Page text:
Contact Us Today 804.290.7990

Virginia Franchise Lawyer

I represent both franchisors and franchisees across Virginia and assist my clients with setting up franchises, reviewing and negotiating franchise agreements, and explaining the pro's and con's of entering into a franchise relationship.  Investing in a franchise can be a great investment.  However, before jumping into a franchise, review my...

Top 10 Checklist for Evaluating a Franchise

1. Check the FDD – Franchisors are required by federal law and Virginia law to give you a copy of their Franchise Disclosure Document ("FDD") at least 14 business days before you pay any money or sign a franchise agreement. The FDD contains important required disclosures that will help you evaluate the franchise.

2. Check The Franchise Agreement – the franchise agreement is the contract between the franchisor and franchisee and controls the relationship. The franchise agreement should match the disclosures made in the FDD. Read it carefully to be sure there are no surprises.

3. Check With The State – check the status of the franchisor with the Virginia State Corporation Commission. In Virginia (and 14 other states around the country) franchisors must first register and be approved before selling franchises within the state. If a franchisor is offering franchises for sale in Virginia without registering, they're violating the law.

4. Check The Financials - The FDD should contain three years worth of the franchisor's audited financial statements. Review the financials carefully and share them with your CPA. If the franchisor is in poor financial condition then think twice before proceeding. The franchisor may not have the resources to support you properly.  

5. Check For Past Troubles - Item 3 of the FDD should contain the 10-year history of lawsuits against the company. A history of litigation may mean that franchisees before you are not doing well and are dissatisfied with the franchisor. Try to determine the common theme of the cases to determine why the franchisor is in court.

6. Check The Number Of Dropouts – Item 20 of the FDD contains information regarding the number of franchisees that have left the franchise in the past three years. If the number of dropouts is high, this is a warning sign that franchisees are dissatisfied with their investment.

7. Check The Earnings Claims – Has the franchisor told you how much money you can make with the franchise? If they have, check Item 19 in the FDD. A franchisor is legally allowed to provide potential franchisees with an earnings projection, pro formas or statements about how its franchisees have performed but such information must also be included in writing in the FDD. If the information isn't in the FDD, the company must decline to discuss potential earnings, revenues, or profits. If no performance information is given (only about 25% of franchisors provide earnings claims), it may be because the true picture isn't positive.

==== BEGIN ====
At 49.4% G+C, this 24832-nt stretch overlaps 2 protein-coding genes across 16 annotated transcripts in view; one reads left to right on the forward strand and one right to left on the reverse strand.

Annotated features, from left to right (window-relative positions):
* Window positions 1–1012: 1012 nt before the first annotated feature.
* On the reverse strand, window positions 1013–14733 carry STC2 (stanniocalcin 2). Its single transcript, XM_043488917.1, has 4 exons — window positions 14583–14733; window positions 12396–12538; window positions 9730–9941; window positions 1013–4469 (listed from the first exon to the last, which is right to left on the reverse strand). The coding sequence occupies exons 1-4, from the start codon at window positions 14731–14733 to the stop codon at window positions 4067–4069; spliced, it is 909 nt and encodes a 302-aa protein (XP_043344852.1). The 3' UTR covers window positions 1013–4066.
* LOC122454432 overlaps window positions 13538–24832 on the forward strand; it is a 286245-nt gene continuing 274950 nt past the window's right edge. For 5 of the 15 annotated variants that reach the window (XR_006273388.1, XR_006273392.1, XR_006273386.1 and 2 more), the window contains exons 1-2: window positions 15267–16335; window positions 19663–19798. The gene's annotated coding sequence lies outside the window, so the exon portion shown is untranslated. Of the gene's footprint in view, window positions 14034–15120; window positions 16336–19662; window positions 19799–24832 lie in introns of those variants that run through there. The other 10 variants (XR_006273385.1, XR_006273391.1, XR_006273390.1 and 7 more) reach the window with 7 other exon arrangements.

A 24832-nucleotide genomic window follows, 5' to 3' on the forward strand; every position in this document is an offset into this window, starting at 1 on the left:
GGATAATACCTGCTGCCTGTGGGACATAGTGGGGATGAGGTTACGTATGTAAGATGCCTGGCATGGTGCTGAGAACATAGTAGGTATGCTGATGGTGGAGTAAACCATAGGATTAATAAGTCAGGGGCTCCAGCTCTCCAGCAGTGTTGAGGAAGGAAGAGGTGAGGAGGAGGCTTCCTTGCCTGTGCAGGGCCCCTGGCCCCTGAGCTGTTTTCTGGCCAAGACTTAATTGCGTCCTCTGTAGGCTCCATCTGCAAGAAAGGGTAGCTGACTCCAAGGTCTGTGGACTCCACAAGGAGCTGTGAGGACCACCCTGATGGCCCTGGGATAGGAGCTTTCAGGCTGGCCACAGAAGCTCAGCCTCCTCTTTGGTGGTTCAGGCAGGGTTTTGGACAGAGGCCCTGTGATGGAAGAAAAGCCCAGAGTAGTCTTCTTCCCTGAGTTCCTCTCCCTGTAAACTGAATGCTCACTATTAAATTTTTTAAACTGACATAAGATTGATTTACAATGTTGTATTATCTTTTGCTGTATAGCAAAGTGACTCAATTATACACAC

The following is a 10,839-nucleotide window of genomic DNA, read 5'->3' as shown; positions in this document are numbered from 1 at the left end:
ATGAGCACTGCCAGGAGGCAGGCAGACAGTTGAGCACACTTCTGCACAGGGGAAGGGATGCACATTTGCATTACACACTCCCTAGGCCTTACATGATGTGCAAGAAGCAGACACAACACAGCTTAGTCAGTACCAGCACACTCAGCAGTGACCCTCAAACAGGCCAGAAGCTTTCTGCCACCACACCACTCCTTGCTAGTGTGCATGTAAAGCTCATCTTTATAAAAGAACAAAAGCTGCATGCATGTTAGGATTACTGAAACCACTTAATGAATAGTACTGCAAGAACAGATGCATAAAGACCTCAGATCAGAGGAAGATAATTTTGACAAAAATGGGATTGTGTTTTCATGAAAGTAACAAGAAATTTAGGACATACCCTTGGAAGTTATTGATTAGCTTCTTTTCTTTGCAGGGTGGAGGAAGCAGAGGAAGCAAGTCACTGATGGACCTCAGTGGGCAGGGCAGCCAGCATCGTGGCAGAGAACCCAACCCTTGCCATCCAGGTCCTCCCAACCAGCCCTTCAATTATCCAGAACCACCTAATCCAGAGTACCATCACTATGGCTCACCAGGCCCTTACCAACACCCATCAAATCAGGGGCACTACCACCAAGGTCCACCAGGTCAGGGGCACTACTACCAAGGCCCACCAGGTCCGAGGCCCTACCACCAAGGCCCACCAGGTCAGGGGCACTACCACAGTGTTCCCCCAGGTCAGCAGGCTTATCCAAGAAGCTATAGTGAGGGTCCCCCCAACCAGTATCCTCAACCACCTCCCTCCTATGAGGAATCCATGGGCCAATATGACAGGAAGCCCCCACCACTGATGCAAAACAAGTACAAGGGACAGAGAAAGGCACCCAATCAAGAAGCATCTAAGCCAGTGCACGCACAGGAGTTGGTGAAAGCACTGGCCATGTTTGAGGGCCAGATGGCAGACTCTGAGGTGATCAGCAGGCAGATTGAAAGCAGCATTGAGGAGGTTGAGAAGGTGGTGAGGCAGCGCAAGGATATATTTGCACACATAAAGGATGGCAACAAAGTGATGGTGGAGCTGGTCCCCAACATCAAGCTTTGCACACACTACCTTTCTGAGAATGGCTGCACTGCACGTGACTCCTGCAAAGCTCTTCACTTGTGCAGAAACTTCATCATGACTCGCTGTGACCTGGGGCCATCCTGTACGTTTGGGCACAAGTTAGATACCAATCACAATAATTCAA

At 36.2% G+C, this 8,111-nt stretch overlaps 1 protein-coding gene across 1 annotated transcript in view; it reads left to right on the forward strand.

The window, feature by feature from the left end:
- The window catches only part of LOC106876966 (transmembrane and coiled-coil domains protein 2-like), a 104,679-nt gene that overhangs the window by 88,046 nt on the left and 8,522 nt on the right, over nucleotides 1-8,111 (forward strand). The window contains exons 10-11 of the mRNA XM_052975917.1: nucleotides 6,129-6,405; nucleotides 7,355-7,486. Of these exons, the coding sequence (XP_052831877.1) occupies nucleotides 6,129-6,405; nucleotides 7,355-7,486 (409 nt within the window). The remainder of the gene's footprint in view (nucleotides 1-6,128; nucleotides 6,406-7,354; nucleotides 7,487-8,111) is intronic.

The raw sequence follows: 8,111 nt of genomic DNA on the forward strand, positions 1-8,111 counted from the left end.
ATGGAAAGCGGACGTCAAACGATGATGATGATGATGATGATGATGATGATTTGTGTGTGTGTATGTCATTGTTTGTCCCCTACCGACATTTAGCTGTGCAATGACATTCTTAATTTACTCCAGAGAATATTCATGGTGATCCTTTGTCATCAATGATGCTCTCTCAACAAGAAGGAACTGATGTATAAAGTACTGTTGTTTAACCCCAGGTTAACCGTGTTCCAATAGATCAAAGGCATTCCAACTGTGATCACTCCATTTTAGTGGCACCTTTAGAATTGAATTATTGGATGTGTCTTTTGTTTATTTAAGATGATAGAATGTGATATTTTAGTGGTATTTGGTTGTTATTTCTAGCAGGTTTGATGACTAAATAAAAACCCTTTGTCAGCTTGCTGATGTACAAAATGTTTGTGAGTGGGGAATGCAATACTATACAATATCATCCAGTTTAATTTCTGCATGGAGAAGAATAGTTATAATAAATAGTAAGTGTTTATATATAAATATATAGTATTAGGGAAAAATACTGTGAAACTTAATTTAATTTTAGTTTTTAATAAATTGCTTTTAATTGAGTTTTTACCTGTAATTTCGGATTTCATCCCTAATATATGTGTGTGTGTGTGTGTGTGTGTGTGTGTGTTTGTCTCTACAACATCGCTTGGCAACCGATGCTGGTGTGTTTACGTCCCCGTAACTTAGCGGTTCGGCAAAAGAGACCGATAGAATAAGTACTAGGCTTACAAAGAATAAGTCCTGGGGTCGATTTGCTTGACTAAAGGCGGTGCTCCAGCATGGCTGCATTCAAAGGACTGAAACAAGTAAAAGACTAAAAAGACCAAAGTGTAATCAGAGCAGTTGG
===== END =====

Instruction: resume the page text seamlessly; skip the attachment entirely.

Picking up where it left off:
8. Check The Economics – if the franchise you're considering requires you to sell the franchisor's products, make sure the economics make the offer viable. Can you sell at a profit and still be competitive in your market? Ask other franchisees whether the pricing has worked for them in practice.

9. Check With Other Franchisees – the FDD should contain the names and contact information for franchisees. Call as many of these folks as possible and ask them questions regarding their experiences with the franchisor. Don't be shy about asking them about their financial performance - they are legally free to tell you and, most of the time, are happy to share.

  10. Check Your Gut – after checking the items in 1-9 above, what does your gut tell you about this opportunity? Are you still excited about it? Or does your gut tell you that there may be problems. Always do thorough due diligence before entering into any agreement, but trust your gut, too.

I would be happy to help you evaluate a franchise to determine whether it's right for you. I am experienced in FDD's, franchise agreements, and franchise business models and can help you make the right decision. I offer a flat fee service that includes a detailed review of the FDD and franchise agreement and a written evaulation of the terms, areas for negotiation, and advice on how to approach the franchisor with requests for changes. Call me today at 804-290-7990 to discuss this in more detail or send an email to [email protected] .  


Bernie Dietz is committed to answering your questions about business transactional law issues in Virginia.

I'll gladly discuss your case with you at your convenience. Contact me today to schedule an appointment.